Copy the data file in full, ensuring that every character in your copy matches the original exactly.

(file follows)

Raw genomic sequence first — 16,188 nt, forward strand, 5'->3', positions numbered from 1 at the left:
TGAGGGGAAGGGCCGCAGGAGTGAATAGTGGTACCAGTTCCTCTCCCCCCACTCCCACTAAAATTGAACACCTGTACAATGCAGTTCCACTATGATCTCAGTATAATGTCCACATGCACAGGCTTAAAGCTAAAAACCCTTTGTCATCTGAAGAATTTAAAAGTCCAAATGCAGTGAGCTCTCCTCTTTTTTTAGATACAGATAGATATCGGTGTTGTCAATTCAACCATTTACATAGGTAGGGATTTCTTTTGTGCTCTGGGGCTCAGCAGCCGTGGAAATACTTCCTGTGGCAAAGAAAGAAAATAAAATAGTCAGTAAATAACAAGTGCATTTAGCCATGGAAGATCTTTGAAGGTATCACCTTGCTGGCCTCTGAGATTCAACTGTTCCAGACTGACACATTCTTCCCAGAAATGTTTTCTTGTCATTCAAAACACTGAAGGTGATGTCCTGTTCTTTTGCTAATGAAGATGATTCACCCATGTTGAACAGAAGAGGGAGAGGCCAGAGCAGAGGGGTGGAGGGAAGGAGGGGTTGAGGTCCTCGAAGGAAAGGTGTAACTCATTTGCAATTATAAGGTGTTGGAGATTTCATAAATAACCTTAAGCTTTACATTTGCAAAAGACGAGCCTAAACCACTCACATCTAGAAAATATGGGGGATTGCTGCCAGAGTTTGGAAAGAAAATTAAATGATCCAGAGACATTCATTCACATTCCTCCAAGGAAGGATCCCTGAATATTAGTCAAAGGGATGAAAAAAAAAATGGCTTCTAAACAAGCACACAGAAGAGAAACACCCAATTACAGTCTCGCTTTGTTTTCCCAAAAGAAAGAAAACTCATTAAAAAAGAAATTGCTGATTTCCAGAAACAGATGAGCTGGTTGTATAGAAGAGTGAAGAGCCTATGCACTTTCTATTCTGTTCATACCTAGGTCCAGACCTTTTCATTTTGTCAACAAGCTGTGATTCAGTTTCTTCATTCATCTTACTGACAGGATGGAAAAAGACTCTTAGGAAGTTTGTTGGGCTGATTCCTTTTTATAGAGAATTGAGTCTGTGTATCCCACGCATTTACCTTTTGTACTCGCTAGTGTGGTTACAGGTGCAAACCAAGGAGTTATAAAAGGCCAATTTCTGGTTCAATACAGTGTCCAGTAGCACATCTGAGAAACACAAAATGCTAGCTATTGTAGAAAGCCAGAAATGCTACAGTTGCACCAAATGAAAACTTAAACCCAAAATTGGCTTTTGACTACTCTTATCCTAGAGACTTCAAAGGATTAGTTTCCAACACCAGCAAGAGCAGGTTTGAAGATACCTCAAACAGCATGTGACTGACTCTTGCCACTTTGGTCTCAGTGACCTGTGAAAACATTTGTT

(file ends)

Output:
Raw genomic sequence first — 16,188 nt, forward strand, 5'->3', positions numbered from 1 at the left:
TGAGGGGAAGGGCCGCAGGAGTGAATAGTGGTACCAGTTCCTCTCCCCCCACTCCCACTAAAATTGAACACCTGTACAATGCAGTTCCACTATGATCTCAGTATAATGTCCACATGCACAGGCTTAAAGCTAAAAACCCTTTGTCATCTGAAGAATTTAAAAGTCCAAATGCAGTGAGCTCTCCTCTTTTTTTAGATACAGATAGATATCGGTGTTGTCAATTCAACCATTTACATAGGTAGGGATTTCTTTTGTGCTCTGGGGCTCAGCAGCCGTGGAAATACTTCCTGTGGCAAAGAAAGAAAATAAAATAGTCAGTAAATAACAAGTGCATTTAGCCATGGAAGATCTTTGAAGGTATCACCTTGCTGGCCTCTGAGATTCAACTGTTCCAGACTGACACATTCTTCCCAGAAATGTTTTCTTGTCATTCAAAACACTGAAGGTGATGTCCTGTTCTTTTGCTAATGAAGATGATTCACCCATGTTGAACAGAAGAGGGAGAGGCCAGAGCAGAGGGGTGGAGGGAAGGAGGGGTTGAGGTCCTCGAAGGAAAGGTGTAACTCATTTGCAATTATAAGGTGTTGGAGATTTCATAAATAACCTTAAGCTTTACATTTGCAAAAGACGAGCCTAAACCACTCACATCTAGAAAATATGGGGGATTGCTGCCAGAGTTTGGAAAGAAAATTAAATGATCCAGAGACATTCATTCACATTCCTCCAAGGAAGGATCCCTGAATATTAGTCAAAGGGATGAAAAAAAAAATGGCTTCTAAACAAGCACACAGAAGAGAAACACCCAATTACAGTCTCGCTTTGTTTTCCCAAAAGAAAGAAAACTCATTAAAAAAGAAATTGCTGATTTCCAGAAACAGATGAGCTGGTTGTATAGAAGAGTGAAGAGCCTATGCACTTTCTATTCTGTTCATACCTAGGTCCAGACCTTTTCATTTTGTCAACAAGCTGTGATTCAGTTTCTTCATTCATCTTACTGACAGGATGGAAAAAGACTCTTAGGAAGTTTGTTGGGCTGATTCCTTTTTATAGAGAATTGAGTCTGTGTATCCCACGCATTTACCTTTTGTACTCGCTAGTGTGGTTACAGGTGCAAACCAAGGAGTTATAAAAGGCCAATTTCTGGTTCAATACAGTGTCCAGTAGCACATCTGAGAAACACAAAATGCTAGCTATTGTAGAAAGCCAGAAATGCTACAGTTGCACCAAATGAAAACTTAAACCCAAAATTGGCTTTTGACTACTCTTATCCTAGAGACTTCAAAGGATTAGTTTCCAACACCAGCAAGAGCAGGTTTGAAGATACCTCAAACAGCATGTGACTGACTCTTGCCACTTTGGTCTCAGTGACCTGTGAAAACATTTGTT